Date of Award

January 2015

Degree Type


Degree Name

Doctor of Philosophy (PhD)


Electrical Engineering and Computer Science


Pramod K. Varshney

Second Advisor

Lav R. Varshney


Detection and Estimation, Distributed Inferece, Human-Machine Systems, Reliable Systems

Subject Categories



Distributed inference using multiple sensors has been an active area of research since the emergence of wireless sensor networks (WSNs). Several researchers have addressed the design issues to ensure optimal inference performance in such networks. The central goal of this thesis is to analyze distributed inference systems with potentially unreliable components and design strategies to ensure reliable inference in such systems. The inference process can be that of detection or estimation or classification, and the components/agents in the system can be sensors and/or humans. The system components can be unreliable due to a variety of reasons: faulty sensors, security attacks causing sensors to send falsified information, or unskilled human workers sending imperfect information. This thesis first quantifies the effect of such unreliable agents on the inference performance of the network and then designs schemes that ensure a reliable overall inference.

In the first part of this thesis, we study the case when only sensors are present in the system, referred to as sensor networks. For sensor networks, the presence of malicious sensors, referred to as Byzantines, are considered. Byzantines are sensors that inject false information into the system. In such systems, the effect of Byzantines on the overall inference performance is characterized in terms of the optimal attack strategies. Game-theoretic formulations are explored to analyze two-player interactions.

Next, Byzantine mitigation schemes are designed that address the problem from the system's perspective. These mitigation schemes are of two kinds: Byzantine identification schemes and Byzantine tolerant schemes. Using learning based techniques, Byzantine identification schemes are designed that learn the identity of Byzantines in the network and use this information to improve system performance. When such schemes are not possible, Byzantine tolerant schemes using error-correcting codes are developed that tolerate the effect of Byzantines and maintain good performance in the network. Error-correcting codes help in correcting the erroneous information from these Byzantines and thereby counter their attack.

The second line of research in this thesis considers humans-only networks, referred to as human networks. A similar research strategy is adopted for human networks where, the effect of unskilled humans sharing beliefs with a central observer called \emph{CEO} is analyzed, and the loss in performance due to the presence of such unskilled humans is characterized. This problem falls under the family of problems in information theory literature referred to as the \emph{CEO Problem}, but for belief sharing. The asymptotic behavior of the minimum achievable mean squared error distortion at the CEO is studied in the limit when the number of agents $L$ and the sum rate $R$ tend to infinity.

An intermediate regime of performance between the exponential behavior in discrete CEO problems and the

$1/R$ behavior in Gaussian CEO problems is established. This result can be summarized as the fact that sharing beliefs (uniform) is fundamentally easier in terms of convergence rate than sharing measurements (Gaussian), but sharing decisions is even easier (discrete).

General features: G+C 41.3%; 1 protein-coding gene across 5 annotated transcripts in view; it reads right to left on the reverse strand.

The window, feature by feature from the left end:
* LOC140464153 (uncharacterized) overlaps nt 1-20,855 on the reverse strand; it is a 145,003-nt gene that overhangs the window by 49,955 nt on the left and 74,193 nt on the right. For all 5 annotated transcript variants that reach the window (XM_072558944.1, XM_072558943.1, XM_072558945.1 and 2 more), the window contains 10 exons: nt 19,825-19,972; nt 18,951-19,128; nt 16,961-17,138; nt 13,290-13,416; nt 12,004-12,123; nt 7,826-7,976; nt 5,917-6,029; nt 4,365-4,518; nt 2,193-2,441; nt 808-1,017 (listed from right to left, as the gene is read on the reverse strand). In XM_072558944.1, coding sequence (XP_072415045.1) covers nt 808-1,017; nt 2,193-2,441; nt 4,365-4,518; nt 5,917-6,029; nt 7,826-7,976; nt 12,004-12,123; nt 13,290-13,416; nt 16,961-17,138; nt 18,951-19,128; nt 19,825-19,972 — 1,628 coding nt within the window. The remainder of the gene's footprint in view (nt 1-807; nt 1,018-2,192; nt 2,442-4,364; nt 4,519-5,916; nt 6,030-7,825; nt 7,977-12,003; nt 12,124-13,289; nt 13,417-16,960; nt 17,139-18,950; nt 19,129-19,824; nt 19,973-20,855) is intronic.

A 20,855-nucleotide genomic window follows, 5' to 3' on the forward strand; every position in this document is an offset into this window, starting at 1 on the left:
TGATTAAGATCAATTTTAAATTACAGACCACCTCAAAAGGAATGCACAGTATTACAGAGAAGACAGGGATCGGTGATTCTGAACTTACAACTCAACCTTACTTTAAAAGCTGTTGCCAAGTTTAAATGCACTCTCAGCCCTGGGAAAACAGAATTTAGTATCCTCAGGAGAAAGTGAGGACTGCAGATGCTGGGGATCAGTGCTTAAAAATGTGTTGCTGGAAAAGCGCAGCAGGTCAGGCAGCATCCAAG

Besides theoretical analysis, experimental results are reported for experiments designed in collaboration with cognitive psychologists to understand the behavior of humans in the network. The act of fusing decisions from multiple agents is observed for humans and the behavior is statistically modeled using hierarchical Bayesian models. The implications of such modeling on the design of large human-machine systems is discussed. Furthermore, an error-correcting codes based scheme is proposed to improve system performance in the presence of unreliable humans in the inference process. For a crowdsourcing system consisting of unskilled human workers providing unreliable responses, the scheme helps in designing easy-to-perform tasks and also mitigates the effect of erroneous data. The benefits of using the proposed approach in comparison to the majority voting based approach are highlighted using simulated and real datasets.

In the final part of the thesis, a human-machine inference framework is developed where humans and machines interact to perform complex tasks in a faster and more efficient manner. A mathematical framework is built to understand the benefits of human-machine collaboration. Such a study is extremely important for current scenarios where humans and machines are constantly interacting with each other to perform even the simplest of tasks. While machines perform best in some tasks, humans still give better results in tasks such as identifying new patterns. By using humans and machines together, one can extract complete information about a phenomenon of interest. Such an architecture, referred to as Human-Machine Inference Networks (HuMaINs), provides promising results for the two cases of human-machine collaboration: \emph{machine as a coach} and \emph{machine as a colleague}. For simple systems, we demonstrate tangible performance gains by such a collaboration which provides design modules for larger, and more complex human-machine systems. However, the details of such larger systems needs to be further explored.


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